Based on work by Professor Tom Tyler of the Yale Law School, Procedural Justice (PJ) (sometimes also called Procedural Fairness) looks at how judgements about justice or injustice shapes the legitimacy of the courts and its systems. His book Why People Obey the Law states it is not fear of punishment that gets people to obey the law but, rather, whether they believe in its legitimacy. In fact, according to Dr. Martin Luther King, it is everyone’s duty to break unjust laws. Tyler has shown that even if a person loses a case, he or she will express satisfaction if they feel the procedure was fair – that they “had their day in court.” Practicing PJ, according to the PJ website, is “associated with higher levels of compliance with and greater amounts of satisfaction with decisions by authority figures.”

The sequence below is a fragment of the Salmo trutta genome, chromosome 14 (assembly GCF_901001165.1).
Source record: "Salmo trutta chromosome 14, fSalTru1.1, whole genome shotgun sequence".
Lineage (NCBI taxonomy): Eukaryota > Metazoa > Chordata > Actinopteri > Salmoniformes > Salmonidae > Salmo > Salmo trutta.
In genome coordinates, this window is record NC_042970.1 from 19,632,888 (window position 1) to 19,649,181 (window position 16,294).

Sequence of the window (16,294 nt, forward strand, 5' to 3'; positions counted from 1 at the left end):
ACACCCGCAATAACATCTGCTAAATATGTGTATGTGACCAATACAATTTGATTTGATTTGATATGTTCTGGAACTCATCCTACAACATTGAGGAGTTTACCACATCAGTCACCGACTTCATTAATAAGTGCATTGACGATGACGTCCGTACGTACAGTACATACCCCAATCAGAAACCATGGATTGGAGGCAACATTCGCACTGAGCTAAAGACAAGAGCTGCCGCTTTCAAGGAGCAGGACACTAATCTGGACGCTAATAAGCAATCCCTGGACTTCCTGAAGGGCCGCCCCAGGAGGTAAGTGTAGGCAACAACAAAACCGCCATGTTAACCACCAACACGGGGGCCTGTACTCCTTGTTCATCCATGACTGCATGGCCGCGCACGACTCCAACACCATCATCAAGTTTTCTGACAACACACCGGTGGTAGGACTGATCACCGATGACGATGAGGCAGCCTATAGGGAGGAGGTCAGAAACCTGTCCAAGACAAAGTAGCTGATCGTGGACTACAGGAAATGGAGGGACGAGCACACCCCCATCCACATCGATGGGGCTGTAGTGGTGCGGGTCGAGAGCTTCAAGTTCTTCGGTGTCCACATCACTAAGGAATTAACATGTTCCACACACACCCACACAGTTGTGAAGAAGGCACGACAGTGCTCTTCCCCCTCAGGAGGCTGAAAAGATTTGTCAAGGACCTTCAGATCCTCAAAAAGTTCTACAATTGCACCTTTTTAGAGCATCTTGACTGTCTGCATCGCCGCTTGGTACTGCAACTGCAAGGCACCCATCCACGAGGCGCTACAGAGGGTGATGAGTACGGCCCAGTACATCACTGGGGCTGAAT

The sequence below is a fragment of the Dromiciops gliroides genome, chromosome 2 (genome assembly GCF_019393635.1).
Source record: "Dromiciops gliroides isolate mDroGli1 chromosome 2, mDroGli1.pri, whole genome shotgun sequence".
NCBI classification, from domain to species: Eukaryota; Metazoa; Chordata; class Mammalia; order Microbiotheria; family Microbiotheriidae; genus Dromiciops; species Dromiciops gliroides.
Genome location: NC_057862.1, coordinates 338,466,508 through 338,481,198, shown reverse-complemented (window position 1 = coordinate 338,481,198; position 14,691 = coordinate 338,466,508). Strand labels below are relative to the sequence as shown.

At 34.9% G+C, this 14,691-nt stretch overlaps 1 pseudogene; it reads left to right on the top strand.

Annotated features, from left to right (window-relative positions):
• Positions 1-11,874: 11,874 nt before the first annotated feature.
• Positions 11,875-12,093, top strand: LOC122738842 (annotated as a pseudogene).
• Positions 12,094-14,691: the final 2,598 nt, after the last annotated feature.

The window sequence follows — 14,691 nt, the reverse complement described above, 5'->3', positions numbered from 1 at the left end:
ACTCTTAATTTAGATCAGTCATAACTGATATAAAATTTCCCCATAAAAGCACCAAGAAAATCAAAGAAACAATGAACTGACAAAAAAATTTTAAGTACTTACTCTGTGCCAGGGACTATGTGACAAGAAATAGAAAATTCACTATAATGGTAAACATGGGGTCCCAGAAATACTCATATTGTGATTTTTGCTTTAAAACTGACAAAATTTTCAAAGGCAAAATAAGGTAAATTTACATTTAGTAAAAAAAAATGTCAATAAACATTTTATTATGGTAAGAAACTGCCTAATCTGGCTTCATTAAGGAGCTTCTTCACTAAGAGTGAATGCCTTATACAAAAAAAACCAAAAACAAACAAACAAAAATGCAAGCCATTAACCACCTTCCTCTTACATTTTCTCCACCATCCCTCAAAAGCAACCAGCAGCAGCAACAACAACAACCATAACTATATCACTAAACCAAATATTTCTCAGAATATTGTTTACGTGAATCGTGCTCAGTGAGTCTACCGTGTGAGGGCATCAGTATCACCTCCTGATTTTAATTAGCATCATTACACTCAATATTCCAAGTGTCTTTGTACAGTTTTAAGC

There is a PJ blog.